For sixteen months between January 1692 and May 1693 people in Salem and neighbouring towns in colonial Massachusetts, "lived in imminent fear of witches and their master, the Devil. Hundreds were accused..... nineteen men and women were executed and one pressed to death. Neighbour turned against neighbour, children informed on parents and ministers cast out members of their congregations. When the crisis was over.....its survivors tried to make amends for their rush to judgement." Ever since, the Salem Witch trials have been used to castigate religious extremism and apply caution to false accusations and ensure that due process of law is properly observed.
Hoffer points out that the Salem experience was not an extension of European witchcraft trials but an isolated incident. He also mentions that the 1741 New York Slave Conspiracy displayed similar characteristics of false accusations, false confessions, mass arrests leading to far more executions. Like Salem, the events took place during a period of social unease, economic decline and fears of outside interference. The various child abuse cases of the last twenty years were encouraged by many, otherwise rational - and certainly non-religious people - who identified satanic practices where none existed. In all cases moral panic led to a suspension of reason and the stereotyping of those who "did not fit in."
The problem for Massachusetts was that its original purpose as a "plantation for religion" had been overtaken by "a plantation for trade". The piety and commitment of the original settlers had been supplanted by a mixture of later immigrants, pressure on land and a straightforward struggle for power and influence. In addition, Puritan beliefs created problems for adolescent girls, confining them to subordinate roles and believing them, like Eve, to be more susceptible to the wiles of the unseen forces of the invisible world. Then - as in a 1994 case in Chicago - young girls' imaginations and deviousness led to false accusations. The difference was that in 1994 adults took care to examine the accusations closely rather than presume guilt. Although, Hoffer speculates that child abuse (in its broadest sense) might have occurred his thesis is unconvincing. What is clear, however, is that the outward Christian forms of Puritanism were combined with forms of pagan folk tales which perverted the course of justice and this was aided by the activities of prejudicial adults.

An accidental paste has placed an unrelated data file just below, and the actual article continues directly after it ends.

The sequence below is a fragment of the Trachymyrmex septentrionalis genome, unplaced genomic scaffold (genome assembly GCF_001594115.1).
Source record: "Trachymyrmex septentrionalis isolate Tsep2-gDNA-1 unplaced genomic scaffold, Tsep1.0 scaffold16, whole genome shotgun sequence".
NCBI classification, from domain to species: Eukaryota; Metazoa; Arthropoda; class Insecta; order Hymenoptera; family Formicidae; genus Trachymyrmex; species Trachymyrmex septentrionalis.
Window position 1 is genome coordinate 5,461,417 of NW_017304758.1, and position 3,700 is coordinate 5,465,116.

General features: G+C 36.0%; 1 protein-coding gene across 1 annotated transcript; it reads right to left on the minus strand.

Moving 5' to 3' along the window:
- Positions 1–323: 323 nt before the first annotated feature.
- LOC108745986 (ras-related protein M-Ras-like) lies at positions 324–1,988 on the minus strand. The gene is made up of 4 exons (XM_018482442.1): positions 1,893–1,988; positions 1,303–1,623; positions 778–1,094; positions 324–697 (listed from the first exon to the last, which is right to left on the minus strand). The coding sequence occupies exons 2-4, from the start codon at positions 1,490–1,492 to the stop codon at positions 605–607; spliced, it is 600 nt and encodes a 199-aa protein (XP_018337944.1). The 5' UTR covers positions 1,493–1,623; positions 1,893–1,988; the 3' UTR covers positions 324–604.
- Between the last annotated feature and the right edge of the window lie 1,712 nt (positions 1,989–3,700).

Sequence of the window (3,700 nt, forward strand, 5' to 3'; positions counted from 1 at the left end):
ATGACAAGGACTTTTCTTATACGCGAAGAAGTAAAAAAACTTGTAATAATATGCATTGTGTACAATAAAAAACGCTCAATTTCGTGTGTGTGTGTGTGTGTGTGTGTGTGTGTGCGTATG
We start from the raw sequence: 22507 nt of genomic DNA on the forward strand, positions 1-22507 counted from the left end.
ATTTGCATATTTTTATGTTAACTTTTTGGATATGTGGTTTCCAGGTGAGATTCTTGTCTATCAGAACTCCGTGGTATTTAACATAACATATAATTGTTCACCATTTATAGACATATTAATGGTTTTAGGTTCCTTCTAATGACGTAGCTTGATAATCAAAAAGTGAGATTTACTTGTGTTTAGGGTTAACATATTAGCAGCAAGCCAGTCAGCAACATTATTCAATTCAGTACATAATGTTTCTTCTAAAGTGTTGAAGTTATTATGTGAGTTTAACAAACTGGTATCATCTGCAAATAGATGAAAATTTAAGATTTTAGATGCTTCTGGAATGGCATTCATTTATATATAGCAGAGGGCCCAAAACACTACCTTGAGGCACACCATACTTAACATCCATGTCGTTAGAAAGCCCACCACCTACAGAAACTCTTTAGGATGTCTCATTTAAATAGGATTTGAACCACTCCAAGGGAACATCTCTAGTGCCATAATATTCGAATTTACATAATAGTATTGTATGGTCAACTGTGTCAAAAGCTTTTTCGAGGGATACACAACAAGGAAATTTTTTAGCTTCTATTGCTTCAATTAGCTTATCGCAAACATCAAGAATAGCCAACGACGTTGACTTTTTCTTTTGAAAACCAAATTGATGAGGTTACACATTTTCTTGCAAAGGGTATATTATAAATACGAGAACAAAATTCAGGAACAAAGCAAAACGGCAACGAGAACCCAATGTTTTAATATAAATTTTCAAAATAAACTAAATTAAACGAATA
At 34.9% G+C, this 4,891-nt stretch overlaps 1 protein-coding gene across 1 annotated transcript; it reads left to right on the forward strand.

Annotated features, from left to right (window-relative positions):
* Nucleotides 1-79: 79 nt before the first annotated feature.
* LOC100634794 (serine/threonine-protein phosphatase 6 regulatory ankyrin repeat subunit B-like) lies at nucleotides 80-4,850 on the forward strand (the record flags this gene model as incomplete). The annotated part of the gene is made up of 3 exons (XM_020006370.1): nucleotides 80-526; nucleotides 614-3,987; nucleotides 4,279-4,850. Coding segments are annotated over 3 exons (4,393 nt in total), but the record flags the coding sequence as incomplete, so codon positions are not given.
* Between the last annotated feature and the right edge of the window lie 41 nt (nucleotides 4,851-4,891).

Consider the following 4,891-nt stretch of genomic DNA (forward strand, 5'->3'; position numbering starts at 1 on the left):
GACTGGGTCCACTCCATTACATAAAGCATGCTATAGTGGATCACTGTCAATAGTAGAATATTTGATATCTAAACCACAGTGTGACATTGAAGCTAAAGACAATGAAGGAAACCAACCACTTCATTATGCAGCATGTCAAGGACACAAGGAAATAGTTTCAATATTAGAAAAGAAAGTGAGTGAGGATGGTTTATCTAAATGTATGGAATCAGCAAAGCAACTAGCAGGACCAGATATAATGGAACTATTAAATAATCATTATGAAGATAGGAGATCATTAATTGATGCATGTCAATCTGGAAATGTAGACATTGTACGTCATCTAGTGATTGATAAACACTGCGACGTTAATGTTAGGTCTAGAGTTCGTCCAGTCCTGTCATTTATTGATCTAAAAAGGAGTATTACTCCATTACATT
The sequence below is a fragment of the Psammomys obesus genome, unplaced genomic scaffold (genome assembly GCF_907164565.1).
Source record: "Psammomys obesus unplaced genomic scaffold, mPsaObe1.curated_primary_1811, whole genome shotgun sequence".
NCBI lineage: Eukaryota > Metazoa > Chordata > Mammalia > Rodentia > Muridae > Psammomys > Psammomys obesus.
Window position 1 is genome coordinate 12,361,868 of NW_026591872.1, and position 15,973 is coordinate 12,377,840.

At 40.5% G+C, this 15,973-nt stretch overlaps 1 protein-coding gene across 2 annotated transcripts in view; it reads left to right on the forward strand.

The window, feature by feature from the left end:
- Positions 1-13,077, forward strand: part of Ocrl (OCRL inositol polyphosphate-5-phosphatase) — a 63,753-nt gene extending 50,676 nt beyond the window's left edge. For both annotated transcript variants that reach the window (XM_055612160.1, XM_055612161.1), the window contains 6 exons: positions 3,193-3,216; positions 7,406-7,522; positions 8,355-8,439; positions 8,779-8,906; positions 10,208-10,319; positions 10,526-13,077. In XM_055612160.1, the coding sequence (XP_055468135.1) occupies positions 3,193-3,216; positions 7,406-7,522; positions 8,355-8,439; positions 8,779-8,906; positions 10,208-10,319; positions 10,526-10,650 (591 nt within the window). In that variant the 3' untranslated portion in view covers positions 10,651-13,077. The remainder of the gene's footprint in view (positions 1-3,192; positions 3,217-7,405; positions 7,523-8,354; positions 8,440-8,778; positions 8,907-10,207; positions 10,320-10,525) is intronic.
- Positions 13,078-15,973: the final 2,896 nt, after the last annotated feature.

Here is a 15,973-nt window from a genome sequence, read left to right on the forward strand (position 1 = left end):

The trials came to an end because of the disquiet of some ministers who recognised that "good men and women languished in dungeons". This section of the educated elite argued "that satisfactory proof of witchcraft was almost impossible to obtain." They were concerned that convictions were being based on assumption and without proof of causation. The respected minister Increase Mather went on record in opposition to the use of spectral evidence in direct opposition his egotistical son's suggestion that it could be used in accusation. The Governor, William Phips, reprieved those awaiting execution and within five months had discharged all the others. Hoffer suggests one of Phips's motives was to curb the political ambitions of the Chief Magistrate, William Stoughton, who had not only allowed spectral evidence but denied the accused defence council. Ultimately, the convictions were overturned (in some instances post mortem) and admissions made by the accusers that they had been misled by the devil. Rather like Maradonna blaming the hand of God in 1986.